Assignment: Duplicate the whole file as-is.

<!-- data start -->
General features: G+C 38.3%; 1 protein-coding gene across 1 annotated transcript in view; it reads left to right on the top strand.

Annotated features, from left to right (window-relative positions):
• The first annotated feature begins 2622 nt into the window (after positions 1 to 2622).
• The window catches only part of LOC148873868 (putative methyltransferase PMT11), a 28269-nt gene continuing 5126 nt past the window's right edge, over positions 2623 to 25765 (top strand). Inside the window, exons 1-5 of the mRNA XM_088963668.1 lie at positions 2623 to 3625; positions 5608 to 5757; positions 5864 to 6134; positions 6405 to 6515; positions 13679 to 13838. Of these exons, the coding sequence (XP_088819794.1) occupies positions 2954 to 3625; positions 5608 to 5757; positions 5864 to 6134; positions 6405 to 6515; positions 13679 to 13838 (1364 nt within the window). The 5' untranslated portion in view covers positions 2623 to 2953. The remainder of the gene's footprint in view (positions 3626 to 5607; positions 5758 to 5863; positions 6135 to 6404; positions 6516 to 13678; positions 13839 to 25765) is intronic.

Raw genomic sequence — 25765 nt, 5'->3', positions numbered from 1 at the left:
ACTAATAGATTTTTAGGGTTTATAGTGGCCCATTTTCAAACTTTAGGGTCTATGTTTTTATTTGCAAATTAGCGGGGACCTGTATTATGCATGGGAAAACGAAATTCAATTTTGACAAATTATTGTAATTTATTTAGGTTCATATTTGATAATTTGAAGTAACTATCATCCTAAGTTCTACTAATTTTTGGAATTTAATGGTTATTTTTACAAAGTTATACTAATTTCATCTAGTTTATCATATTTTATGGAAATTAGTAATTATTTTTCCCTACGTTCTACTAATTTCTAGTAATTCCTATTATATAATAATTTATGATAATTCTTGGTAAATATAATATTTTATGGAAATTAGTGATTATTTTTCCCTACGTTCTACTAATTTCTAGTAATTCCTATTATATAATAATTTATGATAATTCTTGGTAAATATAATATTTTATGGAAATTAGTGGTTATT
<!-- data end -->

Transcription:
General features: G+C 38.3%; 1 protein-coding gene across 1 annotated transcript in view; it reads left to right on the top strand.

Annotated features, from left to right (window-relative positions):
• The first annotated feature begins 2622 nt into the window (after positions 1 to 2622).
• The window catches only part of LOC148873868 (putative methyltransferase PMT11), a 28269-nt gene continuing 5126 nt past the window's right edge, over positions 2623 to 25765 (top strand). Inside the window, exons 1-5 of the mRNA XM_088963668.1 lie at positions 2623 to 3625; positions 5608 to 5757; positions 5864 to 6134; positions 6405 to 6515; positions 13679 to 13838. Of these exons, the coding sequence (XP_088819794.1) occupies positions 2954 to 3625; positions 5608 to 5757; positions 5864 to 6134; positions 6405 to 6515; positions 13679 to 13838 (1364 nt within the window). The 5' untranslated portion in view covers positions 2623 to 2953. The remainder of the gene's footprint in view (positions 3626 to 5607; positions 5758 to 5863; positions 6135 to 6404; positions 6516 to 13678; positions 13839 to 25765) is intronic.

Raw genomic sequence — 25765 nt, 5'->3', positions numbered from 1 at the left:
ACTAATAGATTTTTAGGGTTTATAGTGGCCCATTTTCAAACTTTAGGGTCTATGTTTTTATTTGCAAATTAGCGGGGACCTGTATTATGCATGGGAAAACGAAATTCAATTTTGACAAATTATTGTAATTTATTTAGGTTCATATTTGATAATTTGAAGTAACTATCATCCTAAGTTCTACTAATTTTTGGAATTTAATGGTTATTTTTACAAAGTTATACTAATTTCATCTAGTTTATCATATTTTATGGAAATTAGTAATTATTTTTCCCTACGTTCTACTAATTTCTAGTAATTCCTATTATATAATAATTTATGATAATTCTTGGTAAATATAATATTTTATGGAAATTAGTGATTATTTTTCCCTACGTTCTACTAATTTCTAGTAATTCCTATTATATAATAATTTATGATAATTCTTGGTAAATATAATATTTTATGGAAATTAGTGGTTATT